“At the time, I was Master Théodore’s assistant, and was inside this manor. I passed by with some other men in front of the corridor, just in time to see Cordelia about to enter the study. As usual, she was carrying a crude iron candlestick. She knocked, then tried the doorknob. It was locked, and the door wouldn’t open. That door was normally left unlocked, but during times when Master Théodore wished to avoid interruptions, he occasionally locked it. Cordelia pulled out the key and opened the door. By that time, my companions and I had already passed beyond the front of the corridor. I recall that the time was exactly twelve o’clock; I know this because I looked at my pocket watch. Cordelia was also a highly punctual person. But for some reason, the men whom I was with gave differing testimony about the time, and so at present, I cannot be absolutely sure when it occurred. Leaving that aside…”
As the three young men munched on their breakfast, they complained nonstop about the outmoded choice of ingredients. Whenever Alain loudly stated something, Derek replied in a high-pitched voice. Raoul stayed quiet, but he kept staring at the silverware and tapping it against the table as if there was something unusual about it. None of them seemed to have much interest in Sergius’ story, and paid little attention.
Mildred was silent, her face green as if she still had a hangover. All she could do was pick at her meal.
Victorique listened carefully to what Sergius had to say.
“…Cordelia screamed and fled from the study. The rest of us were startled and ran to see what had happened. We restrained Cordelia, who was hysterical from fright, and went in the room… It was pitch dark inside. We lit up the floor with a candlestick, and saw Master Théodore lying face-down on the floor. He was already dead. A dagger was stuck in his upper back, and the blood-stained tip came all the way out through his chest. And for some reason…”
Sergius paused, then said in a genuinely mystified tone, “There were gold coins scattered all over the floor.”
“Yes. Around twenty of them. But as we don’t use any such coins in our village, I can only assume that Master Théodore was collecting them. The coins were soaked red in his blood.”
“Later that night, Cordelia fell ill with a high fever. In her sleep, she kept murmuring, ’round things, so many round things, so pretty’. I suppose that she was referring to the gold coins. Meanwhile, the rest of us discussed the situation. And ten days later, after we waited for Cordelia’s fever to break and for her to wake up, we … no, I, in my capacity as the new headman, decided to expel her from the village.”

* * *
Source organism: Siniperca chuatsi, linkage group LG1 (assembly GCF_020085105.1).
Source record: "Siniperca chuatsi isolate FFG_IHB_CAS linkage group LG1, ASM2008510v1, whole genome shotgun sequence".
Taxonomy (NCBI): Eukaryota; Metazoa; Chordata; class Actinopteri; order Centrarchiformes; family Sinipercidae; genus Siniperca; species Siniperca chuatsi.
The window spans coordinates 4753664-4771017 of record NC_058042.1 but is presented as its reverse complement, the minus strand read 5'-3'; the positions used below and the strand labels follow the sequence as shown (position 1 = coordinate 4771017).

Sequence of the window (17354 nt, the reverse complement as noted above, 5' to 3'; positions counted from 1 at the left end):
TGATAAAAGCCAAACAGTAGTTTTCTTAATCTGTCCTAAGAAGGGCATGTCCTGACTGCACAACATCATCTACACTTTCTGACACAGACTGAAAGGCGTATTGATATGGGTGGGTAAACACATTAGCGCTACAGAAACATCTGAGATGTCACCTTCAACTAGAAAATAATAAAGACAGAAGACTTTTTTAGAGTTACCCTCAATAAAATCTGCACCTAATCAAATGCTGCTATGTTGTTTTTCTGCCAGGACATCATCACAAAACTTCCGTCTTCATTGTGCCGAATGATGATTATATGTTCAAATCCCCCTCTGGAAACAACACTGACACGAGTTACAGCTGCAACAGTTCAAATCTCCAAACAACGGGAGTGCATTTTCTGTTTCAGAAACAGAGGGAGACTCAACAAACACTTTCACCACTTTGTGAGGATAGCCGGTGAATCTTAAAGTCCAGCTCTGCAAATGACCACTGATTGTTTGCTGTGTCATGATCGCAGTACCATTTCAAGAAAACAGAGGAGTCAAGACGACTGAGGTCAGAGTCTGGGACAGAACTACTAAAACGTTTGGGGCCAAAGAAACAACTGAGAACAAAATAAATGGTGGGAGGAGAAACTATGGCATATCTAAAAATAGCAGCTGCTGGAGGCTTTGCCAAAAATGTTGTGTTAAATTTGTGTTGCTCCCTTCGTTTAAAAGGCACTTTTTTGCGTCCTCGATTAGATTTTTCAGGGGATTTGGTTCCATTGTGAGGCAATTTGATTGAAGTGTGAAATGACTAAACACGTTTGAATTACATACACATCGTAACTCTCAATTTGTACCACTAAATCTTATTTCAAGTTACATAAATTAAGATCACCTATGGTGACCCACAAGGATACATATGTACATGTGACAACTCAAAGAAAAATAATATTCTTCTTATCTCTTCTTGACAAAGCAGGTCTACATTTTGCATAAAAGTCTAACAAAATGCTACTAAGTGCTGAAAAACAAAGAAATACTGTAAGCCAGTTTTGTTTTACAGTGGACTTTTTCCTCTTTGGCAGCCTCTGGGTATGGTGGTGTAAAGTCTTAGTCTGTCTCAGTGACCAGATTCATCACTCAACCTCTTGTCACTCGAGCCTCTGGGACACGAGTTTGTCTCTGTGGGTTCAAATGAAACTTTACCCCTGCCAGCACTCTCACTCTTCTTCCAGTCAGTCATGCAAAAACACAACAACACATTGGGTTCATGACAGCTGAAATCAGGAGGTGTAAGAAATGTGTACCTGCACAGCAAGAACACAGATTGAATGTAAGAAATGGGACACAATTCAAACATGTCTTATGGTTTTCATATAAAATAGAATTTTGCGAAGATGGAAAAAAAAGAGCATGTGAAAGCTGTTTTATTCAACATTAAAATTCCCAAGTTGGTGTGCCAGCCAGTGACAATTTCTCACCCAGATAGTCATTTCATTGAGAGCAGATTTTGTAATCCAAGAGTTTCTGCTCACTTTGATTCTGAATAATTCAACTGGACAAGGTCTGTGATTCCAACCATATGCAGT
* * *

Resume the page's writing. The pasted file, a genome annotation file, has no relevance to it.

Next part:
“Expel her…?” asked Kazuya.
“Correct. We sent her away with one suitcase and one gold coin, and raised the drawbridge after her. We never even knew if she made it down the mountain safely after that. Ferocious wolves, steep cliffs, and rapids… It seemed unlikely that this girl, who had never stepped foot outside of the village, would be able to reach the town at the base of the mountain alive. …I remember it even now. That “round thing”… that gold coin in her hand, and the tears that filled her green eyes as she watched the drawbridge rise, sparing her no mercy. Cordelia was an orphan. No one had taught her how to climb down the mountain, and no one gave her winter clothing or food to take. I, the headman’s assistant, was her sole guardian, and allowed this girl with no living relatives to work in the mansion as a maid. And I was the one to sentence her … as a criminal. She was still recovering from her illness when she was sent alone down the mountain, a journey that takes several days, and driven out to the city…. But she must have found some way to survive, for her daughter to be here with us today.”
“But why…?” asked Kazuya. “To exile her, of all things…”
“I couldn’t imagine that anyone but Cordelia could be the murderer. The study was locked from the inside. She confirmed that herself. And no one else was there. There were only two keys to that room. One of them Master Théodore carried on his person, and the other was in Cordelia’s hands the whole time. And she said that when she entered the study, the candlestick in her hands allowed her to see the entire room. There was no one there but Master Théodore and herself. Cordelia said that he was already dead by the time she entered the room, but her story made no sense. I surmised that something must have happened after she entered the study. And Cordelia ended up killing Master Théodore. That would make the fever she subsequently suffered the fruit of a guilty conscience.”
“But just that in itself… That alone isn’t clear proof that she was guilty…”
“There is no flaw in my judgment,” said Sergius in a low voice. “And after Master Théodore died, I became the new headman. Whatever I decided was final.”
“We cannot overlook wrongdoing. That would bring calamity upon the village. It is my duty to protect it.”
“Cordelia is a criminal. There is no other possibility,” Sergius stubbornly repeated.
Victorique, who had been listening silently, suddenly spoke. “I want to visit that room.”
Sergius shook his head. “I won’t allow it.”
“…Letting guests wander wherever they want only leads to trouble,” Sergius said testily, and then fell silent.